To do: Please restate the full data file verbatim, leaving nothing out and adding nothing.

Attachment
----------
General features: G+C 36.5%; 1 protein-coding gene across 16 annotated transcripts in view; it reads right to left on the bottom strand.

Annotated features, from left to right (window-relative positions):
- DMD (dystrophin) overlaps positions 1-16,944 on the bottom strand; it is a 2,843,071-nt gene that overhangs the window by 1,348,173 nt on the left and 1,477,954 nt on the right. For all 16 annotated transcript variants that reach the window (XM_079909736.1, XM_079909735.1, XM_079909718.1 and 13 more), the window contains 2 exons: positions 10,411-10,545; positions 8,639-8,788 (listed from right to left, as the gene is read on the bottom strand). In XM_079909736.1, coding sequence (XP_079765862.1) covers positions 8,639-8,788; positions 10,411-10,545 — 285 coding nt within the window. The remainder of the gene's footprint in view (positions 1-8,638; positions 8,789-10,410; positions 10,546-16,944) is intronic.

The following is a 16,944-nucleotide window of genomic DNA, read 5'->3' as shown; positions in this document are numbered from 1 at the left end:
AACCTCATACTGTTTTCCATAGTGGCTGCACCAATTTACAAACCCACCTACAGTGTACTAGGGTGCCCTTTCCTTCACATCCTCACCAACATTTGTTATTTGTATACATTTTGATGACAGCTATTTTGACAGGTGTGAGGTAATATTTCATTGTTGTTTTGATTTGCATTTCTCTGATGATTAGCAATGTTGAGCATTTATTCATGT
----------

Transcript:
General features: G+C 36.5%; 1 protein-coding gene across 16 annotated transcripts in view; it reads right to left on the bottom strand.

Annotated features, from left to right (window-relative positions):
- DMD (dystrophin) overlaps positions 1-16,944 on the bottom strand; it is a 2,843,071-nt gene that overhangs the window by 1,348,173 nt on the left and 1,477,954 nt on the right. For all 16 annotated transcript variants that reach the window (XM_079909736.1, XM_079909735.1, XM_079909718.1 and 13 more), the window contains 2 exons: positions 10,411-10,545; positions 8,639-8,788 (listed from right to left, as the gene is read on the bottom strand). In XM_079909736.1, coding sequence (XP_079765862.1) covers positions 8,639-8,788; positions 10,411-10,545 — 285 coding nt within the window. The remainder of the gene's footprint in view (positions 1-8,638; positions 8,789-10,410; positions 10,546-16,944) is intronic.

The following is a 16,944-nucleotide window of genomic DNA, read 5'->3' as shown; positions in this document are numbered from 1 at the left end:
AACCTCATACTGTTTTCCATAGTGGCTGCACCAATTTACAAACCCACCTACAGTGTACTAGGGTGCCCTTTCCTTCACATCCTCACCAACATTTGTTATTTGTATACATTTTGATGACAGCTATTTTGACAGGTGTGAGGTAATATTTCATTGTTGTTTTGATTTGCATTTCTCTGATGATTAGCAATGTTGAGCATTTATTCATGT